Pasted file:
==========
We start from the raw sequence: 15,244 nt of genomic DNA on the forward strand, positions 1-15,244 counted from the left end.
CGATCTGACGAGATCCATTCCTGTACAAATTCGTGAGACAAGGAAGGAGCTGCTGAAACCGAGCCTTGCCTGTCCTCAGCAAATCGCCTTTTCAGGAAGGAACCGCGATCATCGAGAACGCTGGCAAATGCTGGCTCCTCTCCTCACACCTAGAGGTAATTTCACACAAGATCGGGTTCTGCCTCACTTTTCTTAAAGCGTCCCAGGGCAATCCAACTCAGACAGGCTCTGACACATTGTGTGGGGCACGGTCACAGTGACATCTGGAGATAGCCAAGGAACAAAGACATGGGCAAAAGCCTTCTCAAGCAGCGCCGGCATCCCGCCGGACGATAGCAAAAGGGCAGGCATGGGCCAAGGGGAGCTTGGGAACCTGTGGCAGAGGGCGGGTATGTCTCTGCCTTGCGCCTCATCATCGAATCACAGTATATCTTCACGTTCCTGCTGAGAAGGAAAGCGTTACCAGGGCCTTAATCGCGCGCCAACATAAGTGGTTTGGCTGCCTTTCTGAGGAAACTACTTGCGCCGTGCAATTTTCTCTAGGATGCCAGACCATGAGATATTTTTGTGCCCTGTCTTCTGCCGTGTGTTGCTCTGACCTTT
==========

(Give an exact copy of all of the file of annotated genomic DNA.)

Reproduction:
We start from the raw sequence: 15,244 nt of genomic DNA on the forward strand, positions 1-15,244 counted from the left end.
CGATCTGACGAGATCCATTCCTGTACAAATTCGTGAGACAAGGAAGGAGCTGCTGAAACCGAGCCTTGCCTGTCCTCAGCAAATCGCCTTTTCAGGAAGGAACCGCGATCATCGAGAACGCTGGCAAATGCTGGCTCCTCTCCTCACACCTAGAGGTAATTTCACACAAGATCGGGTTCTGCCTCACTTTTCTTAAAGCGTCCCAGGGCAATCCAACTCAGACAGGCTCTGACACATTGTGTGGGGCACGGTCACAGTGACATCTGGAGATAGCCAAGGAACAAAGACATGGGCAAAAGCCTTCTCAAGCAGCGCCGGCATCCCGCCGGACGATAGCAAAAGGGCAGGCATGGGCCAAGGGGAGCTTGGGAACCTGTGGCAGAGGGCGGGTATGTCTCTGCCTTGCGCCTCATCATCGAATCACAGTATATCTTCACGTTCCTGCTGAGAAGGAAAGCGTTACCAGGGCCTTAATCGCGCGCCAACATAAGTGGTTTGGCTGCCTTTCTGAGGAAACTACTTGCGCCGTGCAATTTTCTCTAGGATGCCAGACCATGAGATATTTTTGTGCCCTGTCTTCTGCCGTGTGTTGCTCTGACCTTT